03/26/2009 12:00AM

De Kock well armed for Sheema Classic repeat


DUBAI, United Arab Emirates - Injured Sun Classique can't repeat her mild 2008 upset, but her trainer, Mike de Kock, still has better than a one-in-four chance of capturing his second straight $5 million Dubai Sheema Classic. There are 15 horses in the 1 1/2-mile grass race, and de Kock trains four of them.

Macarthur drew the widest post and has the least imposing form, but the de Kock-trained Russian Sage is a South African Group 1 winner with a pair of encouraging second-place finishes this winter. King of Rome won an Irish Group 2 last year, and horse No. 4 in the De Kock's assault, Front House, might be the one to beat.

A South African filly, Front House has never been worse than third and has finished first or second in 8 of 9 starts. Twice second this winter in Dubai, she stretched out to 1 1/2 miles in the March 5 City of Gold and won by a half-length. De Kock pointed out this week that Front House's break in weights is smaller Saturday, but in the Sheema Classic she drew favorably in post 1 where last out she crossed over from post 16 to lead all the way.

"She's probably just as well for this race as she was last time," de Kock said.

With little other pace in the race, Front House would figure to take the early lead, but jockey Kevin Shea insisted at Wednesday's post position draw that he'd let another horse lead. Regardless of trip, Front House's record speaks to her fight.

"If I have the lead a furlong out, she won't be beaten," Shea said earlier this week.

The race includes more familiar names, like Quijano and Youmzain, both of whom make their third straight Sheema Classic appearance. Youmzain, the better of the two, was third in 2007 and fifth in 2008. However, he hasn't started since a second-place finish to super-filly Zarkava in the Prix de l'Arc de Triomphe, and he tends to improve as the racing season progresses.

Seven-year-old Doctor Dino finished third in the 2008 race and has been kept in training for another season rather than going to stud. A nose victory Dec. 14 in the Group 1 Hong Kong Vase over 1 1/2 miles suggests Doctor Dino is as good as ever.

"I've always said that the moment he shows any dip in form, we'll call it a day," trainer Richard Gibson said.

Just behind Doctor Dino in Hong Kong was Purple Moon, who merits a close look Saturday for trainer Luca Cumani.

Golden Shaheen: Filly in good spot

Indian Blessing will be the last horse loaded into the gate before the $2 million Golden Shaheen, but all things being equal, she'll be the first horse home.

A nine-time winner over five different tracks, Indian Blessing has won races as short as 5 1/2 furlongs and as long as 1 1/16 miles. She has won on dirt and synthetic tracks, on fast going and in mud - a positive, since a wet track is possible Saturday. Indian Blessing tackles males for the first time Saturday and also races down a straight course for the first time in her career.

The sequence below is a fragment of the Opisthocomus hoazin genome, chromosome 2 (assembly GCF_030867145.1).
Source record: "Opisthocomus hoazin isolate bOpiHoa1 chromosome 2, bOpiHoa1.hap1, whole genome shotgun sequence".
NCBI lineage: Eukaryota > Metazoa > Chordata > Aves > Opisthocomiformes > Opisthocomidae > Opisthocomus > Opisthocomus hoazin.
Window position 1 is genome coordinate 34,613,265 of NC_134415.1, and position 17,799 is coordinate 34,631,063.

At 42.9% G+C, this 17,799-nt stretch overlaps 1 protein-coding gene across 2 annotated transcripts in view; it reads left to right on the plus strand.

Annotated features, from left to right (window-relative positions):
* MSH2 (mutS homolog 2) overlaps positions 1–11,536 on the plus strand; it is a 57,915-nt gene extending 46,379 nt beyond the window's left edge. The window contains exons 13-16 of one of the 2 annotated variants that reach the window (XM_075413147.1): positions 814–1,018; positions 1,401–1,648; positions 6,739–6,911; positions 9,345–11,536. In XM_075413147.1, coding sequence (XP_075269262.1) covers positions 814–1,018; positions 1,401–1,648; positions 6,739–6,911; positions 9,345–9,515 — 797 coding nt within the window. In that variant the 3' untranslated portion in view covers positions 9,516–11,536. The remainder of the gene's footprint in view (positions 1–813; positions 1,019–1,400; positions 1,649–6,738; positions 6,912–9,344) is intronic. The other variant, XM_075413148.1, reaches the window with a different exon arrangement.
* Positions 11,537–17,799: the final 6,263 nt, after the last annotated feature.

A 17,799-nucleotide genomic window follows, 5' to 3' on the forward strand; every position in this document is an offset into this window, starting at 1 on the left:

"If there's a filly who can do it, she can," said Jimmy Barnes, the assistant to trainer Bob Baffert who has overseen Indian Blessing's training in Dubai.

Indian Blessing has never lost a race shorter than one mile, and the six-furlong Golden Shaheen should suit her fine. From post 12, she should race down the center of the track, which could be an advantage if rain continues falling here. The water runs down the slope of the track here and could make inside paths deeper.

Americans have ruled the Golden Shaheen, and Indian Blessing has an edge on the other two, Black Seventeen and Machismo. Black Seventeen missed a scheduled work here Tuesday.

Top European sprinter Marchand d'Or ran poorly on dirt here two years ago, but trainer Freddie Head said that tender feet - and not the track surface - led to the disappointing effort.

Diabolical finished a flat seventh in the race last year, but should improve off a third-place finish in his March 5 Golden Shaheen prep.

UAE Derby: Desert Party has edge

Kentucky Derby hopeful Desert Party appears to have a clear edge on 12 opponents in the $2 million UAE Derby, and his third win this winter in Dubai would send Desert Party overseas for a try in the Kentucky Derby.

Ridden out to a half-length win in his first start this winter in Dubai, Desert Party, a son of Dubai World Cup winner Street Cry, won the UAE 2000 Guineas by almost five lengths and did so without seeming to be asked for his best.

"He's done really well this winter," jockey Frankie Dettori said. "He's laid back and nice. He's a lot like his father - he gets better and better."

Anyone trying to beat Desert Party should look for a horse he hasn't yet faced, like Al Bastakiya winner Soy Libriano or dirt-debuting Naval Officer.

Godolphin Mile: Home team strong

On the surface of things, Godolphin has a stranglehold on the $1 million Godolphin Mile, with both Two Step Salsa and Gayego obvious contenders. But Two Step Sala risks getting caught up in a taxing early pace, while Gayego has a history of throwing clunkers. Bettors in the United States might do well to stand against the Goldolphin pair.

Problem is, there is no solid American invader like 2008 winner Diamond Stripes and 2007 winner Spring at Last. The only U.S.-based horse in the race is Informed, a reformed claimer who has never won a stakes of any sort. Still, Informed might have an outside shot, and rail-drawn Cat Junior deserves a look. Brian Meehan-trained Cat Junior was competitive in Group 1 races over a mile on turf last season, and Meehan brought the 4-year-old colt here for his dirt debut because he thinks he will handle the surface.

"Jamie Spencer is adamant that he'll like dirt," Meehan said, referring to Cat Junior's jockey. "The horse has just been a baby so far. This should be his year."